Crunching numbers: A closer look at Portland’s road fatality rates

Crunching numbers: A closer look at Portland’s road fatality rates

1996-2015 Portland traffic fatalities

Portland traffic fatalities, 1996-2015

The past few weeks have been especially bad in terms of road fatalities in Portland. Within nine days between July 30th and August 8th we had four fatalities, which prompted me to run the numbers- so by the time you’re reading this, they have gone up.

For the year to date as of August 9, we’ve had 28 fatalities. I took PBOT’s fatality data and crunched some numbers:

Portland traffic fatalities, 1999-2015

Portland traffic fatalities, 1999-2015 with trendline

In the past 20 years our fatalities have ranged between 20 and 59 per year; the 59 in 1996 is an outlier (2.5 standard deviations away, in fact), and the following two years are high. From here on I’ll begin analysis at 1999, as the previous three years skew the trend terribly. So, since 1999 there has only been two years at or above 40: 2002 at 40 and 2003 at 47; the average fatalities are about 33 per year.

As of 8/8 we are 221 days into the year. That means we’re averaging nearly one fatality a week. To put it another way, we’re 60% of the way through 2016 and have 76% of last year’s fatalities; we also have 100% of the fatalities of 2014. If the current trend holds, based on the days remaining we’ll end up with about 46 fatalities, the second-deadliest since 1999.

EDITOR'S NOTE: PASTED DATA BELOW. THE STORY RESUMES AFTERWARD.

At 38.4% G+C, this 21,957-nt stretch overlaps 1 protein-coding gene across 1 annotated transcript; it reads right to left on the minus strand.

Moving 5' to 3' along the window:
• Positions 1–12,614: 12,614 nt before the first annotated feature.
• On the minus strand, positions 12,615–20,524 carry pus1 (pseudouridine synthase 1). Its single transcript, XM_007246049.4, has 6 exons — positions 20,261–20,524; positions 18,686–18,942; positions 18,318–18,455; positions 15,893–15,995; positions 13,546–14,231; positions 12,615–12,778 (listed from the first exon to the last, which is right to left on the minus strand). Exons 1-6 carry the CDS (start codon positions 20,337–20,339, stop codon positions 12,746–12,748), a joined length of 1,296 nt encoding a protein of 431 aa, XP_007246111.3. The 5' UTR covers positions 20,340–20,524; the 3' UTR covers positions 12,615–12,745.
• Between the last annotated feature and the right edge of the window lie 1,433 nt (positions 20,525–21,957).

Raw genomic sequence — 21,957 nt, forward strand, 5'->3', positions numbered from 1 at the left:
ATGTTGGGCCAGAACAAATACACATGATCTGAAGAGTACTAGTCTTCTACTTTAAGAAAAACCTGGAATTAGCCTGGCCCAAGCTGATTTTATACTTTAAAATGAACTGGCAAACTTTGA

Instead of assuming the rate is constant through the year and instead scale it by the rate of fatalities we had last year, we’re on track for 52 fatalities (last year, by 8/8, we had 20 of 37 fatalities).

While the trendline (linear regression) points down, it’s notable that we are above average in both 2015 and most likely again in 2016.

Histogram of fatalities, 1999-2015

Statistical footnote: I’m assuming a normal distribution of the data and generally using basic linear approximations. If you disagree, copy the spreadsheet and show your calculations. I can’t really make it easier to accommodate reanalysis than that. You’ll see that σ at 9 (and 6.3 post-1998) is fairly reasonable for the datapoints given. The R2 value of 0.06 for the post-1998 linear regression is surprisingly strong indeterminate.

Crunching these numbers is a grim task and it’s not our intent to stoke fear in anyone. But if we truly want to tackle Vision Zero we have to look in the mirror and be accountable for what we see.

Edit: on August 19, we had our 30th fatality. The lower bound of my estimate goes from 46.4 to 47.5.

– Ted Timmons, @tedder42

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